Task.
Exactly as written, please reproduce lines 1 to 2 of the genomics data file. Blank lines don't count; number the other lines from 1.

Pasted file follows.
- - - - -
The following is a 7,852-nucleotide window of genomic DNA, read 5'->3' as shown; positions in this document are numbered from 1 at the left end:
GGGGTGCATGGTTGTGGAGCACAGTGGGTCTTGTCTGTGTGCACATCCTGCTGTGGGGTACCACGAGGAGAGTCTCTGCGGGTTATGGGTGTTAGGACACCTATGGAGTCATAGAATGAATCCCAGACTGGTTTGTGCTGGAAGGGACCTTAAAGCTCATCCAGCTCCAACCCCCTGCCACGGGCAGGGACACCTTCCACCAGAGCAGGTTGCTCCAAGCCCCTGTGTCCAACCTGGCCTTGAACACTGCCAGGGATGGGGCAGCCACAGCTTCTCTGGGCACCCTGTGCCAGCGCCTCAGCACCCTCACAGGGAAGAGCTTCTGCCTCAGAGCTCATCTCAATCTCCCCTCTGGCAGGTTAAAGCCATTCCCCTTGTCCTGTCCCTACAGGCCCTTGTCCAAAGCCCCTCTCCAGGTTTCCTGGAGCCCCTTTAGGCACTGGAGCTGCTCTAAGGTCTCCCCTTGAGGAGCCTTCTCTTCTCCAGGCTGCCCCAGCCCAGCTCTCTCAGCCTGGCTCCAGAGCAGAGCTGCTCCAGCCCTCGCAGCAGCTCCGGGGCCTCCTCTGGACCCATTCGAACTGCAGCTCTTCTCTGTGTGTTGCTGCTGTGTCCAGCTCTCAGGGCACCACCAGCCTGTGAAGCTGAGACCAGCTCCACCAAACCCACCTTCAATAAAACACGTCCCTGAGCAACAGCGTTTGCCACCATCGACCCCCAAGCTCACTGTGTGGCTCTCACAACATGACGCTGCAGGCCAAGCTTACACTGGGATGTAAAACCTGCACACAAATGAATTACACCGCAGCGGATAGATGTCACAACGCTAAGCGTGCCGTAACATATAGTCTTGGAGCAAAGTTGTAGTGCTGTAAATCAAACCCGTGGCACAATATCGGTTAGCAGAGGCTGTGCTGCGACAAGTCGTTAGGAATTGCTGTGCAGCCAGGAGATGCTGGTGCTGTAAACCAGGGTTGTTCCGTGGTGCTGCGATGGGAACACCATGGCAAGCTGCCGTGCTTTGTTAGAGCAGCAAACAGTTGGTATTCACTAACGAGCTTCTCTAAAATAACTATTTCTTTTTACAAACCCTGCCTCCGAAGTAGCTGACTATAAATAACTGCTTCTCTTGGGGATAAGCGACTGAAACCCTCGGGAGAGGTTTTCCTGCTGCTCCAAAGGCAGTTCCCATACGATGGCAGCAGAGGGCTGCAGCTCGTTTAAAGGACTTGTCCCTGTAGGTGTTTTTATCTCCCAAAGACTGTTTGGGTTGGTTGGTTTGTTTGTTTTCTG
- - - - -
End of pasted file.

The following is a 7,852-nucleotide window of genomic DNA, read 5'->3' as shown; positions in this document are numbered from 1 at the left end:
GGGGTGCATGGTTGTGGAGCACAGTGGGTCTTGTCTGTGTGCACATCCTGCTGTGGGGTACCACGAGGAGAGTCTCTGCGGGTTATGGGTGTTAGGACACCTATGGAGTCATAGAATGAATCCCAGACTGGTTTGTGCTGGAAGGGACCTTAAAGCTCATCCAGCTCCAACCCCCTGCCACGGGCAGGGACACCTTCCACCAGAGCAGGTTGCTCCAAGCCCCTGTGTCCAACCTGGCCTTGAACACTGCCAGGGATGGGGCAGCCACAGCTTCTCTGGGCACCCTGTGCCAGCGCCTCAGCACCCTCACAGGGAAGAGCTTCTGCCTCAGAGCTCATCTCAATCTCCCCTCTGGCAGGTTAAAGCCATTCCCCTTGTCCTGTCCCTACAGGCCCTTGTCCAAAGCCCCTCTCCAGGTTTCCTGGAGCCCCTTTAGGCACTGGAGCTGCTCTAAGGTCTCCCCTTGAGGAGCCTTCTCTTCTCCAGGCTGCCCCAGCCCAGCTCTCTCAGCCTGGCTCCAGAGCAGAGCTGCTCCAGCCCTCGCAGCAGCTCCGGGGCCTCCTCTGGACCCATTCGAACTGCAGCTCTTCTCTGTGTGTTGCTGCTGTGTCCAGCTCTCAGGGCACCACCAGCCTGTGAAGCTGAGACCAGCTCCACCAAACCCACCTTCAATAAAACACGTCCCTGAGCAACAGCGTTTGCCACCATCGACCCCCAAGCTCACTGTGTGGCTCTCACAACATGACGCTGCAGGCCAAGCTTACACTGGGATGTAAAACCTGCACACAAATGAATTACACCGCAGCGGATAGATGTCACAACGCTAAGCGTGCCGTAACATATAGTCTTGGAGCAAAGTTGTAGTGCTGTAAATCAAACCCGTGGCACAATATCGGTTAGCAGAGGCTGTGCTGCGACAAGTCGTTAGGAATTGCTGTGCAGCCAGGAGATGCTGGTGCTGTAAACCAGGGTTGTTCCGTGGTGCTGCGATGGGAACACCATGGCAAGCTGCCGTGCTTTGTTAGAGCAGCAAACAGTTGGTATTCACTAACGAGCTTCTCTAAAATAACTATTTCTTTTTACAAACCCTGCCTCCGAAGTAGCTGACTATAAATAACTGCTTCTCTTGGGGATAAGCGACTGAAACCCTCGGGAGAGGTTTTCCTGCTGCTCCAAAGGCAGTTCCCATACGATGGCAGCAGAGGGCTGCAGCTCGTTTAAAGGACTTGTCCCTGTAGGTGTTTTTATCTCCCAAAGACTGTTTGGGTTGGTTGGTTTGTTTGTTTTCTG